Author Contributions

S.-G.P. designed and directed the research; V.T.N.L and H.S.J. fabricated the samples and performed the photocatalytic experiments; X.F.X., V.G., and S.A.M performed the plasmonic simulation; S.-G.P., D.-H. K and Y.-I.L. revised and discussed the results; S.-G.P. wrote the manuscript. All the authors read and commented on the manuscript.

Funding

This research was supported by the Fundamental Research Program (PNK 6070) of the Korean Institute of Materials Science (KIMS). This work was supported by the "Ministry of Trade, Industry and Energy."(Grant N0002310).

Acknowledgments

S. A. Maier acknowledges ONR Global (N00014-16-1-2288), the EPSRSC Reactive Plasmonics Programme (EP/M013812/1), the Lee-Lucas Chair in Physics, and the Bavarian Solar Technologies Go Hybrid (SOLTECH) Programme. X. Xiao is supported by Lee Family Scholars.

Conflicts of Interest

The authors declare no conflict of interest.

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Figure 1. (a) SEM and (b) TEM images of 3D stacked Ag NWs. (c,d) SEM images of 3D hybrid nanostructures consisting of TiO2 NPs and 3D Ag NWs. The image clearly shows the compact integration of TiO2 NPs onto the crossed region of the 3D Ag NWs.
Figure 1. (a) SEM and (b) TEM images of 3D stacked Ag NWs. (c,d) SEM images of 3D hybrid nanostructures consisting of TiO2 NPs and 3D Ag NWs. The image clearly shows the compact integration of TiO2 NPs onto the crossed region of the 3D Ag NWs.
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Figure 2. Extinction spectra of different nanomaterials and spectral irradiance of AM 1.5G. The composite nanostructures displayed high extinction in the visible range, in agreement with the solar spectrum in the visible range. The black lines indicate the interband transitions of Ag.
Figure 2. Extinction spectra of different nanomaterials and spectral irradiance of AM 1.5G. The composite nanostructures displayed high extinction in the visible range, in agreement with the solar spectrum in the visible range. The black lines indicate the interband transitions of Ag.
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Figure 3. Finite difference time domain (FDTD) simulations of the electric field distribution (|E|2/|E0|2) at the junctions of crossed Ag NWs, using the wavelengths (a) 450 nm, (b) 532 nm, (c) 633 nm, and (d) 785 nm. The k and E vectors in the figure show the incident direction and the polarization direction of the illumination, respectively. The white lines are used to indicate the boundaries of Ag NWs. All scale bars indicate 20 nm.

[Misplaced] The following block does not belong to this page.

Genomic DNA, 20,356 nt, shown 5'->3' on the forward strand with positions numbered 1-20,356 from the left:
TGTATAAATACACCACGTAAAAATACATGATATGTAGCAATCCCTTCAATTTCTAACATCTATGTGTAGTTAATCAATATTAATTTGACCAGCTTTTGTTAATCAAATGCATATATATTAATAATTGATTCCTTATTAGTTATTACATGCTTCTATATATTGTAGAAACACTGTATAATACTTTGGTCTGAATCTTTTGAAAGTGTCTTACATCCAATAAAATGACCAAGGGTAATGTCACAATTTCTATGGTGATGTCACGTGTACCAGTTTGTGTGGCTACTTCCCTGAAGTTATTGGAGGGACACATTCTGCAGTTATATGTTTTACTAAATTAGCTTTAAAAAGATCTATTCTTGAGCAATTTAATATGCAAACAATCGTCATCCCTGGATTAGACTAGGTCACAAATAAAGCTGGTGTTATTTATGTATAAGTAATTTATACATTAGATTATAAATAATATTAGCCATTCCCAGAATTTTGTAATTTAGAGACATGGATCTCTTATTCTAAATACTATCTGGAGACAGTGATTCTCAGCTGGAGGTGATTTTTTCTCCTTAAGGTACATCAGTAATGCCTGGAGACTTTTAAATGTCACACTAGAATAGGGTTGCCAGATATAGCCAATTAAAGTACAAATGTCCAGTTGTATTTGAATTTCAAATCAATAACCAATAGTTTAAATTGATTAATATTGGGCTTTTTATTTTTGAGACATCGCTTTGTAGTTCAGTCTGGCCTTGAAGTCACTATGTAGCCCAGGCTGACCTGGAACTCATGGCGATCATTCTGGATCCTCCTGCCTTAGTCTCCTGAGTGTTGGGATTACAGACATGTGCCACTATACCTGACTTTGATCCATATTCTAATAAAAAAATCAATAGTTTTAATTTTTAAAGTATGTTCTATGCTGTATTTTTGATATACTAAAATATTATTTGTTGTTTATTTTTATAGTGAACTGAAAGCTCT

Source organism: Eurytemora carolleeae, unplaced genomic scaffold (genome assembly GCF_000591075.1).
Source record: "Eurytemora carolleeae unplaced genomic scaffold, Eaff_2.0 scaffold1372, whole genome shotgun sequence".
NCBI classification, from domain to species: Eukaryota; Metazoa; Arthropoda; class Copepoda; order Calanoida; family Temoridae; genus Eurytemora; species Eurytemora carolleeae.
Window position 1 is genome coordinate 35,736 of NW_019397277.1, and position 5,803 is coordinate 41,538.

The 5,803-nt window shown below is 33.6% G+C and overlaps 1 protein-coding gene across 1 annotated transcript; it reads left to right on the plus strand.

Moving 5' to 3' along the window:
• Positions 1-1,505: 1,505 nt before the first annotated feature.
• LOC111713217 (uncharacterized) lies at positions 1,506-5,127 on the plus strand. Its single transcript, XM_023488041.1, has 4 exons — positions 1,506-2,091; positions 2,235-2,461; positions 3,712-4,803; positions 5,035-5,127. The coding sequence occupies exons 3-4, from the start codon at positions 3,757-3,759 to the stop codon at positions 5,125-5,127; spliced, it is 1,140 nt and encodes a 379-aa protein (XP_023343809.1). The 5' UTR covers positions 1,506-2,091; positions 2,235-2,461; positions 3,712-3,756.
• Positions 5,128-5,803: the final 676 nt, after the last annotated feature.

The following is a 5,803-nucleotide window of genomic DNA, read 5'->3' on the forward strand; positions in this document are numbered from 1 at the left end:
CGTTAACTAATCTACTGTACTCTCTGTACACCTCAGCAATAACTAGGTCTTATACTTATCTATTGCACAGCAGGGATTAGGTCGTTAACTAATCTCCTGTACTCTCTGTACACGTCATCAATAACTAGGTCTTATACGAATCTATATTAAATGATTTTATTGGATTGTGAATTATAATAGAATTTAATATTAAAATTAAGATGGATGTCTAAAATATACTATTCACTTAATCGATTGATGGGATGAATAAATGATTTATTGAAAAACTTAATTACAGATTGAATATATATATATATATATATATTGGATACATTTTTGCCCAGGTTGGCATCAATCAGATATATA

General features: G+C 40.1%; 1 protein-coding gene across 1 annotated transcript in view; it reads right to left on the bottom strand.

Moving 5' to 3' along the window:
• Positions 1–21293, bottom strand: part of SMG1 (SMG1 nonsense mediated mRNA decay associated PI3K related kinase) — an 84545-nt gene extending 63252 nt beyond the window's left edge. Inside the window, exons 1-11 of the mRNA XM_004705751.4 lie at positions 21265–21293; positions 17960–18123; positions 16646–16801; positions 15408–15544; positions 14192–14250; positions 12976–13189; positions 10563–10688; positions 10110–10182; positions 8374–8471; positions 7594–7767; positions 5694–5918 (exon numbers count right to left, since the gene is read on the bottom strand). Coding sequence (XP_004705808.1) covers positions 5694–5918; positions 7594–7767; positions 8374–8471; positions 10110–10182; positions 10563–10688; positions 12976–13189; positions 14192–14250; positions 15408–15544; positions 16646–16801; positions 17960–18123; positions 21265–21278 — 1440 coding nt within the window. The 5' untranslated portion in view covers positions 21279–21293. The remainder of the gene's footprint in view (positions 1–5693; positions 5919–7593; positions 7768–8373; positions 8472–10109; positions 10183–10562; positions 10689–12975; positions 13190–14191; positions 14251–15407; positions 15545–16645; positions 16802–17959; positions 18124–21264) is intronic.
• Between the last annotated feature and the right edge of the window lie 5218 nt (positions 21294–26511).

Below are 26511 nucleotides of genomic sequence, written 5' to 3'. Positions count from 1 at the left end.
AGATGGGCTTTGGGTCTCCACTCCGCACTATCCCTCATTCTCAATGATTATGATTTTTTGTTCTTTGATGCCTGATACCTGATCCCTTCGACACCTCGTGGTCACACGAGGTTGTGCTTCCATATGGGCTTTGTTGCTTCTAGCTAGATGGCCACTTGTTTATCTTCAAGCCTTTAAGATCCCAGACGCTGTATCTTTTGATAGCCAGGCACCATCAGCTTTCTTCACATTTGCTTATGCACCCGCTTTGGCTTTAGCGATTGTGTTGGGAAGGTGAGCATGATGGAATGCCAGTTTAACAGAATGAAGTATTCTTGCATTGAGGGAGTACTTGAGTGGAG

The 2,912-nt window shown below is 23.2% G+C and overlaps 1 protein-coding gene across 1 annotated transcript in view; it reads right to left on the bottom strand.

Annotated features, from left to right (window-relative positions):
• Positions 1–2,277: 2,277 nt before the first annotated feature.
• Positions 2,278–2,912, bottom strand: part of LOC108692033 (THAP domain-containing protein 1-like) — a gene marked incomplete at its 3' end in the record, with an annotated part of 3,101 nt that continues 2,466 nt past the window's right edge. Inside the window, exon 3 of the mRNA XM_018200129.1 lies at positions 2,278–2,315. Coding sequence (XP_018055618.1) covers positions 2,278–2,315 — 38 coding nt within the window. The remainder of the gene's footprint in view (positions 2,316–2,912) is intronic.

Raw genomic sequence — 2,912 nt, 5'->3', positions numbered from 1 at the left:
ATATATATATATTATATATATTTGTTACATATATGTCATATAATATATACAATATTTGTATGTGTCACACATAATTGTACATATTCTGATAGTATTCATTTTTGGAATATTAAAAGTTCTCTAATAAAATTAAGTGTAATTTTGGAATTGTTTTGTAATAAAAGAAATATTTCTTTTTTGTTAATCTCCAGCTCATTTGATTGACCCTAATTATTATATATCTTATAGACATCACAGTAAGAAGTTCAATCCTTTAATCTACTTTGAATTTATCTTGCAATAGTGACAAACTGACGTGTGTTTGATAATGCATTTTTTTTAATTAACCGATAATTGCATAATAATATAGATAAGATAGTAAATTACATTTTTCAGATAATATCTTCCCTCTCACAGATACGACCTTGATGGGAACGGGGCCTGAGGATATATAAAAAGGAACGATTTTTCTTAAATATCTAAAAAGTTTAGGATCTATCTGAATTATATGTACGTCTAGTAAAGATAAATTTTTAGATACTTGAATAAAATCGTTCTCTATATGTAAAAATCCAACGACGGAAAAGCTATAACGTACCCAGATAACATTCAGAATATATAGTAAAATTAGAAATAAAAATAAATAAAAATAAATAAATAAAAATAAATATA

Figure 3. Finite difference time domain (FDTD) simulations of the electric field distribution (|E|2/|E0|2) at the junctions of crossed Ag NWs, using the wavelengths (a) 450 nm, (b) 532 nm, (c) 633 nm, and (d) 785 nm. The k and E vectors in the figure show the incident direction and the polarization direction of the illumination, respectively. The white lines are used to indicate the boundaries of Ag NWs. All scale bars indicate 20 nm.
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Figure 4. Photocatalytic performances of 0.05 mM methylene blue (MB) aqueous solutions after 10 min light illumination in the presences of different photocatalysts under (a) AM 1.5G simulated illumination and (b) visible and near-infrared illumination (λ > 400 nm).
Figure 4. Photocatalytic performances of 0.05 mM methylene blue (MB) aqueous solutions after 10 min light illumination in the presences of different photocatalysts under (a) AM 1.5G simulated illumination and (b) visible and near-infrared illumination (λ > 400 nm).
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Figure 5. Time-dependent UV-vis spectra of an MB aqueous solution after illumination in the presence of 0.002 wt% TiO2/Ag NW composites under (a) UV-visible light and (b) visible light.
Figure 5. Time-dependent UV-vis spectra of an MB aqueous solution after illumination in the presence of 0.002 wt% TiO2/Ag NW composites under (a) UV-visible light and (b) visible light.
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Figure 6. Photodegradation of an MB aqueous solution in the presence of 0.002 wt% TiO2/Ag NW composite nanomaterials under (a) UV-visible light and (b) visible light. The inset figures show the linear fits to ln(C/C0) vs. time.